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                                   ‘. . . See, now they vanish,
                                   The faces and places, with the self which, as it could, loved them,
                                   To become renewed, transfigured, in another pattern.’

                                              T.S. Eliot (Little Gidding)


Wind scales the river in its mud.
It squirms and pirouettes to the tide’s score –
dance of a reptile, forging its cast in silt.

Here comes a friendly stray, with marble eyes.
And here, someone’s ditched a fridge. Boats
ghost-boats, Anon’s boarded-up work

wait beyond plank and oil drum jetties
for names to be painted back – Angela . . .
Dragonfly . . .  Pride of Newport . . .  Norma’s Ark . . .

I look for her name. (It brought me here
from clearer water, twenty years upstream).
A swan drifts down to a castle’s ruin.

A train crosses. On board’s my teenage ghost.
“Tonight,” he mimes, “I’ll walk these streets with you.
I’ll break my journey here. We’ll walk all night

then one of us will stay and one take flight.”

Redundant steel poles form a queue.
Their heads sprout dead sprigs, buds
whose clenched fists shake at the blue sky,

its sails drifting, too easily, out to sea.


I meet him inside a symmetrical park,
where Edwardians, in ghostly whites
swing massive pendulums

and the moon rolls through football goals.

I meet him where they can’t touch us –
the bridge limpers, the black eyes,
the vet bills for three-legged dogs

the piss emporiums, the furnaces,
the palest faces to miss
the last train home.

I meet him inside a symmetrical park.
We touch fingers, touch trees,
kick through shallow leaves

through Hornbeam, Sallow Willow,
Maidenhair, Flowering Ash . . .

The smoky heads on glass pillows,
the limpers from east to west
in time for the last bus

they can’t touch us.


I follow his stagger up Stow Hill.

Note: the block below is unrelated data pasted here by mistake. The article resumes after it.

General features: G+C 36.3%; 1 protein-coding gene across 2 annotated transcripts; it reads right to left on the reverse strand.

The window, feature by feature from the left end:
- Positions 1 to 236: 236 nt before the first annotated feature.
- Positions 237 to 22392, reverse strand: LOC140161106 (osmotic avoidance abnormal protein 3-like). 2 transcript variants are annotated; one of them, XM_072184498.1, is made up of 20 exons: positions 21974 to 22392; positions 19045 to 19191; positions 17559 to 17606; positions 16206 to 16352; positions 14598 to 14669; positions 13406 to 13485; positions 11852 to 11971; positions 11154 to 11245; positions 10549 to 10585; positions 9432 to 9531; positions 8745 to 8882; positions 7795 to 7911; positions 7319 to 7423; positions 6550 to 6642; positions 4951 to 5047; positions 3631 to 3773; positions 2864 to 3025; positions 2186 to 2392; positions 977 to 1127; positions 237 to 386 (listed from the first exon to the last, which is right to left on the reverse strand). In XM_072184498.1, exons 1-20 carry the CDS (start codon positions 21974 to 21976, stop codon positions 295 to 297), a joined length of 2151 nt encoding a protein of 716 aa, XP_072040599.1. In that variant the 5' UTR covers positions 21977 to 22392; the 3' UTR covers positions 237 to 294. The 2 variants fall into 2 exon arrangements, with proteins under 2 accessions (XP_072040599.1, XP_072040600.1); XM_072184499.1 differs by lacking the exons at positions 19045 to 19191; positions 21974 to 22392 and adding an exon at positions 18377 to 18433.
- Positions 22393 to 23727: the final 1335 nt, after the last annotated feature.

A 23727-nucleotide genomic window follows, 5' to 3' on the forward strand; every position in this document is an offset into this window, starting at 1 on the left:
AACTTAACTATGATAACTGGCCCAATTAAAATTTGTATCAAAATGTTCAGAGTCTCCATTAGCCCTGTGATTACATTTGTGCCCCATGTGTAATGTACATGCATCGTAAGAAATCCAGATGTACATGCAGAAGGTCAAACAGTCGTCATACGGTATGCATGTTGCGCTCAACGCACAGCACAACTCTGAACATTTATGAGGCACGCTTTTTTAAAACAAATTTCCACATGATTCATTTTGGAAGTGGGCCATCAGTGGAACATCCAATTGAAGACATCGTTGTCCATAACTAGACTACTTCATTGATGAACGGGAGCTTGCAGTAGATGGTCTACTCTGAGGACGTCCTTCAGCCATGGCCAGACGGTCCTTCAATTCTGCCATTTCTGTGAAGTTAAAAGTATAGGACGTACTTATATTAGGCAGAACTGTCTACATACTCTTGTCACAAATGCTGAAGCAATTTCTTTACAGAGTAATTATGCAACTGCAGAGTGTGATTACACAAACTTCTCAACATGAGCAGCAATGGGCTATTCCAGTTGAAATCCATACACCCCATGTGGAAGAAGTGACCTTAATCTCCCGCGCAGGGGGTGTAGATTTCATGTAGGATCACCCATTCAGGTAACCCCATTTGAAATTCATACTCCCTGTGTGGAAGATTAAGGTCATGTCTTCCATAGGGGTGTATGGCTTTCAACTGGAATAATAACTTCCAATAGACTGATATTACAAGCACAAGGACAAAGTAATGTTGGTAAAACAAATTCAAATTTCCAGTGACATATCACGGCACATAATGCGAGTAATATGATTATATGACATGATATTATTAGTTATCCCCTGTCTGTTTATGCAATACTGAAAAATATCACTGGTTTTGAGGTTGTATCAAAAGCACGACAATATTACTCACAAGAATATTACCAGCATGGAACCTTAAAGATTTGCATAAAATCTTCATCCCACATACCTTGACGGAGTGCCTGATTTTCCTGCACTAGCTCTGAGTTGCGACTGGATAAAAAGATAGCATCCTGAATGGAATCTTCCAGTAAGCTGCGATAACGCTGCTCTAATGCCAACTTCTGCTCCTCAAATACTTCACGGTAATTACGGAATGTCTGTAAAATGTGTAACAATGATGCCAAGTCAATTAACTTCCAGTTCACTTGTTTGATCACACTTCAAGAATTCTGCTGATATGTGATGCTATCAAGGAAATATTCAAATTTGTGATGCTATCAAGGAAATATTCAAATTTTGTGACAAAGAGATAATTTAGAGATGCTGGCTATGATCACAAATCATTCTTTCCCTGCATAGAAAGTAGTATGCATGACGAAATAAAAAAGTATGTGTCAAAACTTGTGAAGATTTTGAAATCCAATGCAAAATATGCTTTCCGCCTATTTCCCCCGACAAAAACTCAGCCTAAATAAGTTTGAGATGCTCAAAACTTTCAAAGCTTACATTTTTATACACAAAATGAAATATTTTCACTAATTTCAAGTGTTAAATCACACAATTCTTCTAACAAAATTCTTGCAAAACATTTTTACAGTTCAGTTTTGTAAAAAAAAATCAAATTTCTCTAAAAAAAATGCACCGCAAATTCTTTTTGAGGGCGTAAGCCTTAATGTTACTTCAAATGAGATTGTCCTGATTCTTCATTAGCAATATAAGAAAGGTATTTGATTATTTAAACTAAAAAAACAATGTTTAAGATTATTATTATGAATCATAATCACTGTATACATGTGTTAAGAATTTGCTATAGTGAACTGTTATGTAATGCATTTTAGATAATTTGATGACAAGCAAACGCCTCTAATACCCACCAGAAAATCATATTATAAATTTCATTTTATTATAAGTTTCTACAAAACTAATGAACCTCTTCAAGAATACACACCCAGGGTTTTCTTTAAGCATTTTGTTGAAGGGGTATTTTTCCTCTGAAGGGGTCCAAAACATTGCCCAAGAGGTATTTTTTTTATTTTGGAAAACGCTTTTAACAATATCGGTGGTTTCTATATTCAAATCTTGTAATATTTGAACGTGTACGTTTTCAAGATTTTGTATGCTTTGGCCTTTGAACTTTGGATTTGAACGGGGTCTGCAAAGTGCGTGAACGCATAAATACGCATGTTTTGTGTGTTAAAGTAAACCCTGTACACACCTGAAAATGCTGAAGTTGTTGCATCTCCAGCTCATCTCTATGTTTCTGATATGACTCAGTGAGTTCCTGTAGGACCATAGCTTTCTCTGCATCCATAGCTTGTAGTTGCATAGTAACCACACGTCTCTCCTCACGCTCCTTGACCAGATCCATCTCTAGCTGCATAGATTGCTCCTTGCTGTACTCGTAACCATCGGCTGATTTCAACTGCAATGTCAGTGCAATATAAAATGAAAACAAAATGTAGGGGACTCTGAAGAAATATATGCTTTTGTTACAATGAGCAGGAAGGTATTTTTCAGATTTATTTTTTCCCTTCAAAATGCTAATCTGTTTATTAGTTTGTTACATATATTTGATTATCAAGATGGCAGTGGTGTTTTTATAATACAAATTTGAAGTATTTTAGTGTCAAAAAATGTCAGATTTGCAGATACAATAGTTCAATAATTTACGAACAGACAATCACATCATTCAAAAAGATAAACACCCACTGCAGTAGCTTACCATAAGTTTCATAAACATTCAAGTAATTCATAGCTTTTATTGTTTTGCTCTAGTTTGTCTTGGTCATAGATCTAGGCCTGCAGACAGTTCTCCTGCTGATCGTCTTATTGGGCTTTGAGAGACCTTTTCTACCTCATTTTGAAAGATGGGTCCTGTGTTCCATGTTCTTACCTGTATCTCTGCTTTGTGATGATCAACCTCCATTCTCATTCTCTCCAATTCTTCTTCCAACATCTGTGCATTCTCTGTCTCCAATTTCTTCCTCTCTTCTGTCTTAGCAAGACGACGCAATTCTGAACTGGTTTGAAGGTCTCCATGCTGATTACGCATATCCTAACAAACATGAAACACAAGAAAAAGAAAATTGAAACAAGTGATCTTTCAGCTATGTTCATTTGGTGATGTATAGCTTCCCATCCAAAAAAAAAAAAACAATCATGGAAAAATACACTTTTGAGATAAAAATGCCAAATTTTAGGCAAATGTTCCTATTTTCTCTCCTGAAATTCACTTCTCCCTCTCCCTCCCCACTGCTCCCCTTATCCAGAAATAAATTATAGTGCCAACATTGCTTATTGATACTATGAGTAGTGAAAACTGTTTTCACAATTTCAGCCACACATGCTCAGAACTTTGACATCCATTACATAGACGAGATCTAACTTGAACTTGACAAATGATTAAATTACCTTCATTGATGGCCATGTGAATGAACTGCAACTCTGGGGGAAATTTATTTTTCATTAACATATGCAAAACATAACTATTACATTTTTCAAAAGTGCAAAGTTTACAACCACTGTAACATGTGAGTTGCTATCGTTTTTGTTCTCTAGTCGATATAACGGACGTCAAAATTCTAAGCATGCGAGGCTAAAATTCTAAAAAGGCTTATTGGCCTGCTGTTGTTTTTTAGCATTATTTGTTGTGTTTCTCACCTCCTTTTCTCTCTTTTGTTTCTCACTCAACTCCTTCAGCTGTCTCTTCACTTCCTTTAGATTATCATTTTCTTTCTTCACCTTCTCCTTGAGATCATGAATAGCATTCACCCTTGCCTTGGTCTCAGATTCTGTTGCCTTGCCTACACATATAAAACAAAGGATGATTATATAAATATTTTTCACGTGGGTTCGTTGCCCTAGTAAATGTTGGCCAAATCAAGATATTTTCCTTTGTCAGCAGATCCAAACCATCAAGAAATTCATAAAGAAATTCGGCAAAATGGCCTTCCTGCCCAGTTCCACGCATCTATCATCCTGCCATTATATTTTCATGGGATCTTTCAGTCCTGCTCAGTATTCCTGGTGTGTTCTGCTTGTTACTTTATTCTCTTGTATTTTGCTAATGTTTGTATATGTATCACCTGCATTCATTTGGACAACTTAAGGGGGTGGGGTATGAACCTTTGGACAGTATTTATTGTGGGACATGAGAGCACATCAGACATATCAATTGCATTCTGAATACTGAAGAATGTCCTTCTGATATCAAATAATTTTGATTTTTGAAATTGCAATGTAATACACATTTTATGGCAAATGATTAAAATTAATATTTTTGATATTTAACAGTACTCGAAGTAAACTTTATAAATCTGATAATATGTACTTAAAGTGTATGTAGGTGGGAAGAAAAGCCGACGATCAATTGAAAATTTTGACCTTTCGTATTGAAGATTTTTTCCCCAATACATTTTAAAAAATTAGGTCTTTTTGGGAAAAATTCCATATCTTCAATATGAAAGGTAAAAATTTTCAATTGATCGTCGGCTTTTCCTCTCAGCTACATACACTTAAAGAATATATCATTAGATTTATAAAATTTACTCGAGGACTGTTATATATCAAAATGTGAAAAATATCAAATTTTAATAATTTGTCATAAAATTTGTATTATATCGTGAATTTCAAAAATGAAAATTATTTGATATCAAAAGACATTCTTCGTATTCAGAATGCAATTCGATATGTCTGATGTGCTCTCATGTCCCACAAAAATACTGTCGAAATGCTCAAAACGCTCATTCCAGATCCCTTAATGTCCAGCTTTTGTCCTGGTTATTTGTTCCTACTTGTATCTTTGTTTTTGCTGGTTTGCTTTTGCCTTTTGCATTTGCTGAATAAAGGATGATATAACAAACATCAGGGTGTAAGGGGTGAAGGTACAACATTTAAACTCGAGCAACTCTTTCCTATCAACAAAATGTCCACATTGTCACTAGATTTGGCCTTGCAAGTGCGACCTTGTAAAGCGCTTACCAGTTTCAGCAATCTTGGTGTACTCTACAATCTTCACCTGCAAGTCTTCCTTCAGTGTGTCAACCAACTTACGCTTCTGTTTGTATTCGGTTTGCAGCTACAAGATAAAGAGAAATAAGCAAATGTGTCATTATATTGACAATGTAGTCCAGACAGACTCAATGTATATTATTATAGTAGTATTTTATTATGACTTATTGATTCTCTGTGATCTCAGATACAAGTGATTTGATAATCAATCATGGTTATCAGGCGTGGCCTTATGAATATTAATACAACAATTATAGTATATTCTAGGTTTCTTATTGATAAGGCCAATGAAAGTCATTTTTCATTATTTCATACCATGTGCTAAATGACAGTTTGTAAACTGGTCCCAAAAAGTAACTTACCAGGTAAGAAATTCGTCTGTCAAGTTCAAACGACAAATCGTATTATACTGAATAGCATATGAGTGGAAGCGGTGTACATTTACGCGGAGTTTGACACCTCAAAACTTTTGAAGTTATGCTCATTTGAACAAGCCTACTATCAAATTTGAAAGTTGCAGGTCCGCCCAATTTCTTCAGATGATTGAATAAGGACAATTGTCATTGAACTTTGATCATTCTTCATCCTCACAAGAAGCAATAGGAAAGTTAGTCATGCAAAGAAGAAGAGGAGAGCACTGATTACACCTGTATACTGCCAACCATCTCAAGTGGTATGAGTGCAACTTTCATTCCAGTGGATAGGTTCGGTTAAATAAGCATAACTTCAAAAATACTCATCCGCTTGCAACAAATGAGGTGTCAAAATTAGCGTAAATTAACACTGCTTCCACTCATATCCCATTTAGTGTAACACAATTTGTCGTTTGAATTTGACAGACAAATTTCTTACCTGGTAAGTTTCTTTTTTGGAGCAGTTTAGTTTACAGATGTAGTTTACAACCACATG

Taxi lights transfigure him,
draped in plastic road signs:

chevrons, white arrows
on blue shields – King Cone.

The wind beats its head on stone,
on glass, on Linda Barker’s smile.

Perhaps he has walked from hell
and perhaps I am dreaming him
but I follow him, past lock-ups

where a hell’s angel’s dream,
in pieces, is shown the light.

I follow him over the motorway.

Tracks, pylons, scrapyards . . .
the town’s raw nerves
twinkle, a child’s dream  

lulled in the moon’s headlamp.

I follow him under a railway bridge,
its thin, wire whine of breaks
or is it the wind’s harmonica?

Between two bridges I follow him

past a wave sculpted in steel,
a boat they found inside the mud
and thought an ark to save the port . . .

The same current underfoot
drags us on. I can’t keep up.

I catch the breath of those who drowned
to keep afloat this listing town,
the steel hull of it.

Only the wind raises them
and a few words perhaps, a name

cut in marble or wood.
(I am not too drunk to salute them).

The bank runs out. He sheds his cape.
A smudged lamp erases him.

The cradle under the big bridge
is a pendulum, marking time.
It ferries its load, back and fore . . .

The river shuffles on to the sea.


The river’s nightshift nears its end, slips through an arch of daylight.
Cranes, their loads still, have caught nothing but stars all night.

The first train. His face in mine and, mirrored, a half-raised hand.
He should smile. Soon he’ll be walking greener banks with his friends,
setting nightlines, building fires, though I shan’t envy him

except when he’s drinking it dry and, walking in this later time,
I notice the river, barely a slough of itself in the cracked mud –
as if the moon had taken a long straw to the years and sucked.

He pulls away. The wind puts its lips to an arcade.
A seagull on a barber’s pole waits to open its blades.


Wind scales the river in its mud.
It squirms and pirouettes to the tide’s score –
dance of a reptile, forging its cast in silt.

Here comes the stray with marble eyes.
He seems to belong here. I watch him
chase and bark the river on its way.

And here, someone’s ditched a red armchair.
Prifardd of mud, I lounge in it.
A train crosses. A swan sails near.

Downstream, the cradle ferries its load
back and fore, back and fore . . .
as town and river rise from their beds.

Like parts of a clock the small boats
and their jetties rise. I look for her name,
the woman who brought me here. If I wait

I might drift, between two bridges, in my chair
like Angela . . . Dragonfly . . . Pride of Newport . . .
Norma’s Ark . . .
I might find her.